An international team of scientists that includes researchers from ITMO University has developed a new composite material based on perovskite nanocrystals for the purpose of creating miniature light sources with improved output capacity. The introduction of perovskite nanocrystals into porous glass microparticles made it possible to increase their operating time by almost three times, and the subsequent coating of these particles with polymers - to increase the stability of their optical properties when underwater, which is especially important for the purposes of creating light sources for application in biological media. The results have been published in ChemNanoMat.
Perovskite nanocrystals are some of the most researched objects in modern materials science. They have excellent optical properties, such as the purity and brightness of emitted light, which makes them appealing for use in modern laser systems. At the same time, perovskites are unstable in the air, when interacting with water, as well as under intensive illumination. This is why the improvement of perovskite nanocrystals' stability is one of the key tasks that stands before the scientific community.
An international team of scientists that includes researchers from ITMO University, Ioffe Institute, as well as City University of Hong Kong, studied various conditions for the introduction of perovskite nanocrystals into porous spheres of silicon dioxide that can act as both protective matrices and optical resonators for spontaneous amplification of the luminescence signal. Their research identified the optimal parameters for the manufacturing of a perovskite nanocrystals-based luminescent material where the emission intensity stayed at 85% of the original, which is significantly higher than that of the same nanocrystals without a protection matrix. Such composite materials also remained stable under the effect of intensive UV radiation, which can be used as a light pumping source when designing laser systems.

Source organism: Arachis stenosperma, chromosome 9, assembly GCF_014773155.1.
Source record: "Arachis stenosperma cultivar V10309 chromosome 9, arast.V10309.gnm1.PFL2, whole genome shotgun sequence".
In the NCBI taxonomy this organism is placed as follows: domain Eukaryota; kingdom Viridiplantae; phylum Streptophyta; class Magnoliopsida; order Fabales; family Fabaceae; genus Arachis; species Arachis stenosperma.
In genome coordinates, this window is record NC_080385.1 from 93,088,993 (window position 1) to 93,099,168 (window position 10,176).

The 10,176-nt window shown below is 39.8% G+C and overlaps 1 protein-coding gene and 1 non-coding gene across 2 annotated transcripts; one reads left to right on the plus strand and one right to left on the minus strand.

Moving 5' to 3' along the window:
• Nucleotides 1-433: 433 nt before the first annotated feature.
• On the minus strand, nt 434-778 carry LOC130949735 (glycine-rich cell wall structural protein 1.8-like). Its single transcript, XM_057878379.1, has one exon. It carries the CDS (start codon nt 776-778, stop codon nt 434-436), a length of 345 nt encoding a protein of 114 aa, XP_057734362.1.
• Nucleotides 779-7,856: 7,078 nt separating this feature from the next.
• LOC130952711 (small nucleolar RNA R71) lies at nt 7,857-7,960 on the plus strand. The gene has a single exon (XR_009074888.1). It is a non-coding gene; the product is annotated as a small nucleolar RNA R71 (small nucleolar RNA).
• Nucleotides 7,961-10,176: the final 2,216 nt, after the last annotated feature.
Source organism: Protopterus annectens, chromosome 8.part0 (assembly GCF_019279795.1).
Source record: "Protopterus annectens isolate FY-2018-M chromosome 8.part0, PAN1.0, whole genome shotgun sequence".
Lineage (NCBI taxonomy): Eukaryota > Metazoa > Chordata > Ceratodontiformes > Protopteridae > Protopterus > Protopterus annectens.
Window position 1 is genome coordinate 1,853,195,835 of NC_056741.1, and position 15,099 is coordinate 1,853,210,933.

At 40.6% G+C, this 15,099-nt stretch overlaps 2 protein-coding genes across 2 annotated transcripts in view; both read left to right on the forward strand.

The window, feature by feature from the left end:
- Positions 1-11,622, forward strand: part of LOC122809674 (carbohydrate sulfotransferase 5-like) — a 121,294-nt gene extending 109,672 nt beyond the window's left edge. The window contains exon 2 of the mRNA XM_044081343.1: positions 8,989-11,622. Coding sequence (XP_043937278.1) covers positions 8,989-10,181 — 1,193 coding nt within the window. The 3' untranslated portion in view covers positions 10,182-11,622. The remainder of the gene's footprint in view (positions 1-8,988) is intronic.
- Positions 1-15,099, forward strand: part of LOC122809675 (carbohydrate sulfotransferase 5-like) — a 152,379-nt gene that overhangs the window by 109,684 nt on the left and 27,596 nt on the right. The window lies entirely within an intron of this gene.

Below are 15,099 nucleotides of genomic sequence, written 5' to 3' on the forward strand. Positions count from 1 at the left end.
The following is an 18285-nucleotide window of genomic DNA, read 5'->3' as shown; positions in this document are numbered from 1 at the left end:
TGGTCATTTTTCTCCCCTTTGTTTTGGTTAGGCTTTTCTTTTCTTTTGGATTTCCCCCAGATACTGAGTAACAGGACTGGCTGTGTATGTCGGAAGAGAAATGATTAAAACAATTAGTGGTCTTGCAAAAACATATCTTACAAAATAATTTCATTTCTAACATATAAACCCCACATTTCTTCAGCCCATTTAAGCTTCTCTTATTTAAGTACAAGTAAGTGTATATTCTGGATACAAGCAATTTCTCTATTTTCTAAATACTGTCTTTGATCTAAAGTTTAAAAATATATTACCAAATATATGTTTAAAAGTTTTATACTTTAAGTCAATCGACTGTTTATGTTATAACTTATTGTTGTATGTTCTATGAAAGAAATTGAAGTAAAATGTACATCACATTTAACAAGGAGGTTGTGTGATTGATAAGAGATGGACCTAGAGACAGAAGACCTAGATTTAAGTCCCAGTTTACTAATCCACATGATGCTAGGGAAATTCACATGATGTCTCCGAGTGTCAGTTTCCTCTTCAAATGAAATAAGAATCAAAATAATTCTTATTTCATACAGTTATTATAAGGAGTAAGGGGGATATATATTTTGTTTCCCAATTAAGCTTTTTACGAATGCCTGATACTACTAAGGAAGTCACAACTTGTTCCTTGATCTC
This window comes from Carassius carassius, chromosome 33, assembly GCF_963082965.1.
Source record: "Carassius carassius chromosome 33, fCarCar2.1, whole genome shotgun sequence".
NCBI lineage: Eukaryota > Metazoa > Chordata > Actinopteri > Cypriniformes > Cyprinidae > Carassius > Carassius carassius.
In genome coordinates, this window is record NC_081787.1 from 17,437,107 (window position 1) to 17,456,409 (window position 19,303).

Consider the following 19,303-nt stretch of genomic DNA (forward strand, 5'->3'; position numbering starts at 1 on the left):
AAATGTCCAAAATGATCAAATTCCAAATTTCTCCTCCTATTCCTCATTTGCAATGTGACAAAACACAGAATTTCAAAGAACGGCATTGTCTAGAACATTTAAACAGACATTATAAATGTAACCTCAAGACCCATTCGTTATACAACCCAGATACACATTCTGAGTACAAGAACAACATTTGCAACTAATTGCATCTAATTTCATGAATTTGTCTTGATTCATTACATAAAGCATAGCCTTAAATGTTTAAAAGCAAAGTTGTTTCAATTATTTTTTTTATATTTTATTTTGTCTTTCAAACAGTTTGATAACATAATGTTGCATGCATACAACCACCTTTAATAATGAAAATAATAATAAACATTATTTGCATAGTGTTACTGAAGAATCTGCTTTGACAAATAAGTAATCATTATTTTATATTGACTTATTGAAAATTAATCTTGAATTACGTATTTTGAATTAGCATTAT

"Our next step had to do with the development of a protective layer for such light-emitting microspheres with perovskite nanocrystals for the purposes of moving them into hydrous solutions," says Elena Ushakova, an associate professor at ITMO's Faculty of Photonics and Optical Information Technology. "In order to do this, we used the layer-by-layer technique of depositing alternating layers of oppositely charged materials on the microspheres' surface. The resulting luminescent spheres can be dispersed in water while retaining their optical properties, which is important from the standpoint of their further application as light sources in biological tissues."